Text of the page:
August 19, 2011
PROSPECT MEDICAL, P.C., MONTVALE SURGICAL CENTER, NORTH JERSEY SURGERY CENTER, AND NORTHEAST SPINE AND WELLNESS, PLAINTIFFS-APPELLANTS,
HORIZON BLUE CROSS BLUE SHIELD OF NEW JERSEY, INC,, I/P/A, HORIZON HEALTHCARE OF NEW JERSEY, INC., DEFENDANT-RESPONDENT.
NOT FOR PUBLICATION WITHOUT THE APPROVAL OF THE APPELLATE DIVISION
Submitted - December 7, 2010
Before Judges Carchman, Messano and Waugh.
Plaintiffs Prospect Medical, P.C. (Prospect), Montvale Surgical Center (Montvale), North Jersey Surgery Center (North Jersey), and Northeast Spine and Wellness (Northeast) (collectively, plaintiffs), a group of out-of-network healthcare providers, appeal from two orders entered in favor of defendant Horizon Healthcare of New Jersey, Inc. (Horizon). The first order, entered March 19, 2010, denied plaintiffs' requests for injunctive relief and a protective order limiting the scope of discovery. The second, entered April 1, 2010, dismissed plaintiffs' complaint for failure to state a claim. See R. 4:6-2(e).
Plaintiffs alleged that between November 2007 and January 2009, they administered manipulation under anesthesia (MUA) to several patients insured under health insurance plans administered by Horizon. Horizon initially approved these claims and paid plaintiffs for their services.
The express terms of each benefit plan, however, did not provide coverage for MUA:
Spinal manipulation under anesthesia (MUA) is considered investigational for the treatment of pain syndromes of musculoskeletal origin including, but . . . not limited to, acute and chronic neck and back pain. [ ] INFORMATIONAL NOTE: There is [a] lack of evidence from available published literature that spinal manipulation under anesthesia has been established as a safe and effective treatment for pain syndromes of musculoskeletal origin.
Additionally, each benefit plan contained an "anti-assignment clause" that prohibited the subscriber's assignment of benefits to out-of-network providers.
Horizon began to recoup the funds initially paid to plaintiffs as offsets to outstanding claims involving other Horizon-insured patients. On October 1, 2009, Prospect, Montvale, and North Jersey filed their complaint; an amended complaint joining Northeast was subsequently filed on or around October 15. Horizon filed its answer shortly thereafter.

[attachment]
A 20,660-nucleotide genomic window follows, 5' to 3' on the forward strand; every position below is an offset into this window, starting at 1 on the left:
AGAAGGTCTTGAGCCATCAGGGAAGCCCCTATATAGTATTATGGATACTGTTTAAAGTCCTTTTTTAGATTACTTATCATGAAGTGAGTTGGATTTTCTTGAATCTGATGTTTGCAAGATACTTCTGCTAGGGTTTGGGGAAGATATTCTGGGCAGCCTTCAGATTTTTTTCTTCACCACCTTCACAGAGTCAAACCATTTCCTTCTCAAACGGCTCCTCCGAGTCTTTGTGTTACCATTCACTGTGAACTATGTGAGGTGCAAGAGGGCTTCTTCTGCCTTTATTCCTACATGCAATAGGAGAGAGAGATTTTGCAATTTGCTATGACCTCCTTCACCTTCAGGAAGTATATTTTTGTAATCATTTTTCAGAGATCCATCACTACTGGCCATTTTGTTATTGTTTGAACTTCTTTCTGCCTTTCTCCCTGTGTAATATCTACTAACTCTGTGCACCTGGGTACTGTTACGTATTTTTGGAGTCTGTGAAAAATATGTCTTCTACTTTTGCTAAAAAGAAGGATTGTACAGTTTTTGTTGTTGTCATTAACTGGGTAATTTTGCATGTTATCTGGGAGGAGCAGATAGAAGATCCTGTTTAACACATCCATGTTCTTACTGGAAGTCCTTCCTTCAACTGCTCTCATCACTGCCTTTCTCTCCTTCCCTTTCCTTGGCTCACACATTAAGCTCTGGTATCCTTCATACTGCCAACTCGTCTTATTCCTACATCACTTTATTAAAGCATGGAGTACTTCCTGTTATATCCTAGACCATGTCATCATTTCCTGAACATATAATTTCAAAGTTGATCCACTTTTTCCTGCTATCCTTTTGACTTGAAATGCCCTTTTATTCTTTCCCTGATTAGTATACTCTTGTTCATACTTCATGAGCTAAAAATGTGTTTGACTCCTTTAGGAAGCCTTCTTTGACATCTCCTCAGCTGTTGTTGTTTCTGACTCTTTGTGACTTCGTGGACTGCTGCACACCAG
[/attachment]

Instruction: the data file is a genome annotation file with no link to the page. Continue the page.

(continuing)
In their amended complaint, plaintiffs alleged that Horizon sought recoupment for these alleged "'overpayment[s]'" after the services were provided, and in some instances, "without notice and an opportunity to be heard." It was alleged in the second count of the amended complaint that with respect to one of the patients, P.R., Horizon began recouping payments from Prospect more than two years after the treatments were made, and nearly twenty-two months after it tendered payment. Plaintiffs sought "an award of medical fees and interest" based upon Horizon's "breach [of] its common law duty of good faith and fair dealing," "breach [of] its fiduciary duty," and plaintiffs' detrimental reliance on Horizon's prior payments. Plaintiff also sought injunctive relief prohibiting future recoupment. In the third count of the complaint, plaintiffs alleged a violation of the Consumer Fraud Act, N.J.S.A. 56:8-1 to -184 (the CFA), and in the fourth count, a violation of New Jersey's Racketeer Influenced and Corrupt Organizations statute, N.J.S.A. 2C:41-1 to -6.2 (Rico).
Horizon served written discovery demands. On February 3, 2010, plaintiffs filed a motion for a protective order limiting discovery and later moved ex parte for injunctive relief to halt the continuing recoupment. The judge entered an order to show cause temporarily enjoining Horizon from recouping any additional funds from plaintiffs' accounts receivable.
Following oral arguments on March 5, 2010, the judge entered an order dissolving the temporary restraints as to Prospect, North Jersey, and Northeast. The transcript from the proceedings indicates that the judge reserved decision on plaintiffs' request for a protective order and whether to dissolve the temporary restraints on Horizon's recoupment from Montvale.
Plaintiffs filed a motion to amend the complaint on March 8, and, on March 12, Horizon cross-moved to dismiss the complaint. On March 19, the judge entered two orders denying plaintiffs' request for a protective order and dismissing the order to show cause. In a short written opinion accompanying the orders, the judge explained that he was denying the request for a protective order because plaintiffs' counsel failed to certify that she previously engaged in good-faith discussions with defense counsel regarding discovery, see R. 1:6-2(c), and "[p]laintiffs [made] no assertion as to what specific discovery requests they object[ed] to, and why they object[ed] to them, only that they are 'of a broad and harassing nature.'"